In order to achieve the main goal, the following secondary objectives were set: examination and testing of the financial-monetary economy’s fundamentals; a series of econometric research to demonstrate the significance of money and finance in the actual economy; from a historical perspective, examining the impact of the financial system on economic crises; constructing an argument against equilibrium theory; studying the most important recession predictors and demonstrating that almost all recessions have financial foundations; a study of the primary causes of financial instability; investigate possible methods for guaranteeing financial stability and a resilient financial system; presenting an econometric model for predicting recessions based mostly on financial data and demonstrating that such a model may have predicted the Great Recession; after the Great Recession, predicting the next recession in the United States; an examination of Romania’s recession lag; and an examination of how the Coronavirus recession differs from other recessions.

This study tests hypotheses and applies analytical tools and procedures that are often employed in the study of the financial-monetary economy and financial instability. Several econometric research and analyses have been conducted that show the importance of money and finance in the actual economy. Secondary data could be obtained in databases released by important organizations such as the World Bank, the International Monetary Fund, the National Bureau of Economic Research, Eurostat, and the Bureau of Economic Analysis, among others. They are analyzed with well-known econometric tools and used in the financial area, such as EViews. The findings of this research are provided in the book as studies, analyses, and recommendations and are summarized in the major chapter conclusions.←13 | 14→

The book can give academics and policymakers important and practical insights since the presumed impact of this study on literature and practice is underscored by the following key original contributions and results which demonstrate that, because negative shifts in the financial system precede recessions, financial variables can report a crisis much earlier than real variables, as early as two months before a potential crisis; that financial variables can better predict recessions and industrial performance indicators can better predict negative GDP fluctuations; and that is possible indeed to develop a model that can predict recessions and negative GDP fluctuations.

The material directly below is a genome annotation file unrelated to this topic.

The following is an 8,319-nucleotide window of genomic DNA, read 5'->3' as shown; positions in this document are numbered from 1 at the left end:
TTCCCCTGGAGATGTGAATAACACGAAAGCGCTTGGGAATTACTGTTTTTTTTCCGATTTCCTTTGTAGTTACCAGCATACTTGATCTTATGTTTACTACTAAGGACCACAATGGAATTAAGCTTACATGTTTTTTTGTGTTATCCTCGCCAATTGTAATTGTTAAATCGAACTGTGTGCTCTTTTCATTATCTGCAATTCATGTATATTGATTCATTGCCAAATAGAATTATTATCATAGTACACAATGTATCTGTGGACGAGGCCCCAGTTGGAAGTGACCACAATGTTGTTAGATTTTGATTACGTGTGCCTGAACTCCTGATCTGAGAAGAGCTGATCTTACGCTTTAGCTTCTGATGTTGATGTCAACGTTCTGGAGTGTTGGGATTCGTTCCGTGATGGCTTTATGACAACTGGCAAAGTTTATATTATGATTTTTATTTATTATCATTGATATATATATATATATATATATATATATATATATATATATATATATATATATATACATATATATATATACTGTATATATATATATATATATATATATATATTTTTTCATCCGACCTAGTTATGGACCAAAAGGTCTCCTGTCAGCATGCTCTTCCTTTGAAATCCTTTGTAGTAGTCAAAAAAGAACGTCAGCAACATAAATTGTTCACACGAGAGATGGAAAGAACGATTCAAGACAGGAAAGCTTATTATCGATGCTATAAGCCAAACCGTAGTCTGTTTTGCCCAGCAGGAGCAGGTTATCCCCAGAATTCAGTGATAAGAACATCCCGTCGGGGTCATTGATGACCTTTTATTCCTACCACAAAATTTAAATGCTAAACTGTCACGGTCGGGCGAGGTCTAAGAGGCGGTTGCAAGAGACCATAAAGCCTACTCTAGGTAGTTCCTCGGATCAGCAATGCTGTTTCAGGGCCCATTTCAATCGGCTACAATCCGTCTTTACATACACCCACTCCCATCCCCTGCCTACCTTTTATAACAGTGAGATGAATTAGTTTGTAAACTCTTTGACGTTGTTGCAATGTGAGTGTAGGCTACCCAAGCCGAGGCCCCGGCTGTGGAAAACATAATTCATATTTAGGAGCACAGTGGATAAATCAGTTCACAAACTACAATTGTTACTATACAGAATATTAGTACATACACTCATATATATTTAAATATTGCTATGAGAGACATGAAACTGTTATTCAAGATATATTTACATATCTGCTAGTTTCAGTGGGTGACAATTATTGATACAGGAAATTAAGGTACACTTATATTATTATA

There are a few terms and phrases that will be used more frequently in this study and are explained in the sections that follow.

The nonfinancial sector is referred to as the “real economy.” For example, the phrase “credit for the real economy” actually means “credit to nonfinancial sectors” (e.g., households, businesses, and government).

The entire value of final products and services generated at the national level over a period of time (typically quarterly or annually) is reflected in the gross domestic product (GDP).

The nominal GDP is adjusted with the GDP deflator to produce real GDP. Economic growth is measured in terms of real GDP.

Potential GDP reflects the economy’s productive capacity by reflecting the “full employment” GDP, which is the amount of GDP that can be achieved when the economy uses a high resource rate and follows a stable inflation path. A mix of factor inputs – labor, capital, and total factor productivity – is used to calculate potential GDP (Moisa, Necula, & Bobeica, 2010). To begin with, GDP is regressed on labor and capital with constant substitution elasticity. The Solow residual is the resultant residual, which is supposed to reflect technical developments. To extract the technical trends, the residual is filtered. After that, the efficiency-level trend is incorporated into the regression. This tool is used by policymakers to assess output gaps and evaluate which instruments can be utilized and to what extent, in order to bring actual GDP closer to potential GDP.

The liquidity trap defined by Krugman is a situation in which monetary policy loses control because the nominal interest rate is 0 or near-0% and monetary policy is unable to encourage investment and consumption since cash and bonds are perfect substitutes (Krugman, 1998).


ISBN (Softcover)
Publication date
2022 (July)
Berlin, Bern, Bruxelles, New York, Oxford, Warszawa, Wien, 2022. 256 pp., 7 fig. col., 163 fig. b/w, 15 tables.

Biographical notes

Camelia Oprean Stan (Author) Sebastian-Ilie Dragoe (Author)

Sebastian-Ilie Dragoe is an economist at the Lucian Blaga University of Sibiu who specializes in macrofinance. Financial markets, money theory, banking and finance institutions, and econometrics are among his other research interests. Camelia Oprean-Stan teaches and researches in the areas of finance in the Department of Finance and Accounting, Lucian Blaga University of Sibiu. Her research interests also include capital markets, portfolio administration, and financial management.


Title: Financial Systems and Economic Crises